2005’s shaping up to be a nasty year for Hollywood.
After a full summer of weekends with box office sales lower than 2004’s, film industry watchers and studio execs are now scrutinizing what exactly is keeping theater-goers (and DVD buyers) away.
Some have faulted the quality of this year’s films. Others criticize studio choices about timing and casting in major releases, such as the decision to shoehorn teen heartthrob Orlando Bloom into the R-rated “Kingdom of Heaven.” Still more poo-poo the poo-poo-ers, saying 2005’s turnout only looks bad in comparison with last year’s outstanding box office hits, which included “The Passion of the Christ,” “Harry Potter and the Prisoner of Azkaban” and “Return of the King.”
And of course, marketers are taking licks. Variety editor-in-chief Peter Bart has called promoting films the toughest job in show business. Hollywood marketers never get the credit when a film does well, he says, but they always get the blame when it fails.
In this case, some of the blame may be deserved. Confusion reigns about whether studios and their agencies have over-relied on old marketing strategies, not responding quickly enough to changes in media consumption. Is the pace of change adequate? Are creative strategies stagnant? How should film marketers be using the Web anyway?
A War Between Small Screens
“Some of the blame has to do with overly rambunctious TV advertising,” said Ian Schafer, who heads interactive agency Deep Focus. “Frequent movie-goers make up about 28 percent of the U.S. population. These are people who go to the movies at least once a month, people who make or beak an opening weekend. If you’re spending all that money on television, that’s very untargeted advertising, especially considering a frequent TV viewer is unlikely to go to the movies. This puts more targeted media like the Internet in a strong position.”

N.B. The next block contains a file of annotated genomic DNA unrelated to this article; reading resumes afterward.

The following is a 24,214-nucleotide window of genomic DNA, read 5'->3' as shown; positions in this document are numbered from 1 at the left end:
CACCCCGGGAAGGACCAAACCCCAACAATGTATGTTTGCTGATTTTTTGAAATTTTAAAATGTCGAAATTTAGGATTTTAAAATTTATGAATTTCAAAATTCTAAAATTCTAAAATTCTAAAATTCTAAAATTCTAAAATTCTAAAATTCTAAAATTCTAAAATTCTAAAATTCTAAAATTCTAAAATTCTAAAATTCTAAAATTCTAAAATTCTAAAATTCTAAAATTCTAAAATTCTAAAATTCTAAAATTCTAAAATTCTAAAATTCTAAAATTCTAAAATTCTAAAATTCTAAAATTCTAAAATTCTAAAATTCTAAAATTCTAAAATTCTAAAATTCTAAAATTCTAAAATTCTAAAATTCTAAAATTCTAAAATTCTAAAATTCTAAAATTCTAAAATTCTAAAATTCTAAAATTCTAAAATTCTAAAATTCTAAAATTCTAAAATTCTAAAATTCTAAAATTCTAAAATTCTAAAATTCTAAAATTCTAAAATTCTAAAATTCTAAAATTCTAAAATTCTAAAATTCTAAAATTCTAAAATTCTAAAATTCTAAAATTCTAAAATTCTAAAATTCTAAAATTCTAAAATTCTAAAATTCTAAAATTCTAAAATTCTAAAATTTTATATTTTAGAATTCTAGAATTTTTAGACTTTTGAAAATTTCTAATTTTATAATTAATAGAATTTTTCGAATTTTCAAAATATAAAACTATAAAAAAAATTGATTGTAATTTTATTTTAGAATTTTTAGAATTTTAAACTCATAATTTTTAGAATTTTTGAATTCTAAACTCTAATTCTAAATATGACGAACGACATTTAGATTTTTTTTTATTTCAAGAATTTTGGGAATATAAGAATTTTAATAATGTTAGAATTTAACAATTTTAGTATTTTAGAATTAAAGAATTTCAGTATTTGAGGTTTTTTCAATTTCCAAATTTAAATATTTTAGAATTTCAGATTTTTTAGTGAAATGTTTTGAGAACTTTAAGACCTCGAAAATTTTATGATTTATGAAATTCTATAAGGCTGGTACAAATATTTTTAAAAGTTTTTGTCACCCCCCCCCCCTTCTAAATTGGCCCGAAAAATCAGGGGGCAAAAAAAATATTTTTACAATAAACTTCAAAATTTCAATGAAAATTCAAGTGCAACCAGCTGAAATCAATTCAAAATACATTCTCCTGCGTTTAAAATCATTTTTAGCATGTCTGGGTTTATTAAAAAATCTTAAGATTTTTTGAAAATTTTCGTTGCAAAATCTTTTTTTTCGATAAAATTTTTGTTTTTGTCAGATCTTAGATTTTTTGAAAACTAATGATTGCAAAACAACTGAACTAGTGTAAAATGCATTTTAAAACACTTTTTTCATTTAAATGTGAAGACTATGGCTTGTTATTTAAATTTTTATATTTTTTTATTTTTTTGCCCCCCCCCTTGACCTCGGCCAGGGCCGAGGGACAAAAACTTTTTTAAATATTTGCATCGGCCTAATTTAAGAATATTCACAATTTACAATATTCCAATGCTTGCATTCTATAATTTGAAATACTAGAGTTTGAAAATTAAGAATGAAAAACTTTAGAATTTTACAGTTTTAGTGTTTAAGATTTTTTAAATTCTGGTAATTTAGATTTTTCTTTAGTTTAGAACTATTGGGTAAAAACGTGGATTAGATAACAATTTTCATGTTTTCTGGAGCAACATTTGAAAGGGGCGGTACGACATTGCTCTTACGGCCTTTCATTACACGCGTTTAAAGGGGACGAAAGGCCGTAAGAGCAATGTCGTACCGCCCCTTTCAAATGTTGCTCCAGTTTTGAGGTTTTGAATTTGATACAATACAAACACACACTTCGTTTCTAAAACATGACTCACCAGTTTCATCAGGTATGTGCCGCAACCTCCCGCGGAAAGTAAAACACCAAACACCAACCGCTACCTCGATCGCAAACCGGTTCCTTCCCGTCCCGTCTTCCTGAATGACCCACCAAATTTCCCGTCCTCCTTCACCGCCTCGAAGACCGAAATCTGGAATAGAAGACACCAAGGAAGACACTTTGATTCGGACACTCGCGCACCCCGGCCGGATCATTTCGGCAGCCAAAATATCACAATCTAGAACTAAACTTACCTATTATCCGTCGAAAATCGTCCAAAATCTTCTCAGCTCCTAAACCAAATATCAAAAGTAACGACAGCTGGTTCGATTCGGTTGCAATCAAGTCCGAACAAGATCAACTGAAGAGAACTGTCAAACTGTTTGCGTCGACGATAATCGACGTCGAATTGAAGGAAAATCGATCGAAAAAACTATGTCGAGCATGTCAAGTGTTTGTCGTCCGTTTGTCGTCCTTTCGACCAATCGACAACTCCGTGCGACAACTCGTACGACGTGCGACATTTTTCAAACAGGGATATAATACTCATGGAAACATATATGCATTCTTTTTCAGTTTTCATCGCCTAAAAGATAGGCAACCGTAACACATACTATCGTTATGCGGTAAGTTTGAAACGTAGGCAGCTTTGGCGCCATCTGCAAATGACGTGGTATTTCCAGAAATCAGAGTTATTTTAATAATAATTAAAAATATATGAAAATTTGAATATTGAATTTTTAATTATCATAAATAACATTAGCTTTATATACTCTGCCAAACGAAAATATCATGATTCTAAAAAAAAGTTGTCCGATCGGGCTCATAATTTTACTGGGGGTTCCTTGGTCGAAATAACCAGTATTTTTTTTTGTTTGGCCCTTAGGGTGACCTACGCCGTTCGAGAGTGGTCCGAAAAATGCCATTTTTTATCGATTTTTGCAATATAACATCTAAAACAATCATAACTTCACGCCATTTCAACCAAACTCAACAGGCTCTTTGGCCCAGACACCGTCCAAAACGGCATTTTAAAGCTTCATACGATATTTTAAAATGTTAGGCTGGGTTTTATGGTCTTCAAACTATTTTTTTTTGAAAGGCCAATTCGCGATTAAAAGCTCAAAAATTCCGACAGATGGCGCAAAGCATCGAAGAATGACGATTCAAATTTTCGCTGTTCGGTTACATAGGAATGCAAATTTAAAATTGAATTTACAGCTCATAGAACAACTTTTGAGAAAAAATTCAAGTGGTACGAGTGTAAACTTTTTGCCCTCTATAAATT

TV still draws the lion’s share of ad spending from Hollywood, while the Internet pulls in around 3 to 6 percent of budgets. JupiterResearch analyst David Card says that split isn’t necessarily shortchanging the Web.
“I think spending money on TV makes perfectly good sense,” said Card. “TV is tough, because the audience is fragmenting. But the best way to get butts in seats is to show a trailer, and TV [is a good environment for that].”
This summer’s slumping box office numbers won’t immediately catapult interactive to the fore, say the studio marketers we spoke with for this story. But it’s making an ascent all the same, they agreed.
“Four, five, six percent of marketing budgets are going to interactive,” said one marketing exec who asked not to be identified. “And that’s up from zero. People say, ‘Shouldn’t it be more?’ but I for one would rather have us prove our case than just throw a lot of money at it.”
“I don’t see any sense of panic about this year,” he added. “I feel like the panic has been bigger in the media than it’s been in the studios. Nonetheless, everybody is looking at alternative strategies. Attention and budgets for interactive stuff are definitely growing, and growing steadily.”
To an extent, studios’ ad spending capabilities online are limited by a lack of video inventory. But they’re finding ways to increase that inventory, through things like in-page video advertising, behavioral targeting and viral marketing efforts.
Viral and Publicity